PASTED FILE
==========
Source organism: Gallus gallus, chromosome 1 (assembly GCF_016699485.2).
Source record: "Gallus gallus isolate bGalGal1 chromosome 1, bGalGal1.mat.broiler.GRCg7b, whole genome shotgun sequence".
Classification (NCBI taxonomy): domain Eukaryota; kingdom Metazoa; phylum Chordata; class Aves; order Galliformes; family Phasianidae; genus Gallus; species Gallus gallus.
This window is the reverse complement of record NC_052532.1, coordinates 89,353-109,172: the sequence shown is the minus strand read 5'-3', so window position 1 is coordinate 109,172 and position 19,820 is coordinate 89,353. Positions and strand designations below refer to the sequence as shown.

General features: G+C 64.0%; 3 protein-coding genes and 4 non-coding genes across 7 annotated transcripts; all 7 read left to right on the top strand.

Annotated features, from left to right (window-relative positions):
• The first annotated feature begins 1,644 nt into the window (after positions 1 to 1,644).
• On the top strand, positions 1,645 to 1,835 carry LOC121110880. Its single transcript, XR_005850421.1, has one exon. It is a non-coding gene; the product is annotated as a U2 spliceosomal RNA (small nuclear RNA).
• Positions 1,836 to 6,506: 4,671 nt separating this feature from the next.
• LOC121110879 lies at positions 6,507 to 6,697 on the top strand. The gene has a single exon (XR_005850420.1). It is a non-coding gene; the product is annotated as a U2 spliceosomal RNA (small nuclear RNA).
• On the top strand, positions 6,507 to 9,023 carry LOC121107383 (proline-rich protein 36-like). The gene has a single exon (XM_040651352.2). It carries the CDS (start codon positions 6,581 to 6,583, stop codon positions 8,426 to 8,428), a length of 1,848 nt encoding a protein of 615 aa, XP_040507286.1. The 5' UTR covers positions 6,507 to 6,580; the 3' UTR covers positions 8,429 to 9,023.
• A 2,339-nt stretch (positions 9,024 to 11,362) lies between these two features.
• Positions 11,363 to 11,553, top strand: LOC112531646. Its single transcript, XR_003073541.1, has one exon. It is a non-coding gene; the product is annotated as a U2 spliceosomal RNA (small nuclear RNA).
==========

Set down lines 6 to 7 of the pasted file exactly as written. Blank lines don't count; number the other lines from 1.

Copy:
Annotated features, from left to right (window-relative positions):
• The first annotated feature begins 1,644 nt into the window (after positions 1 to 1,644).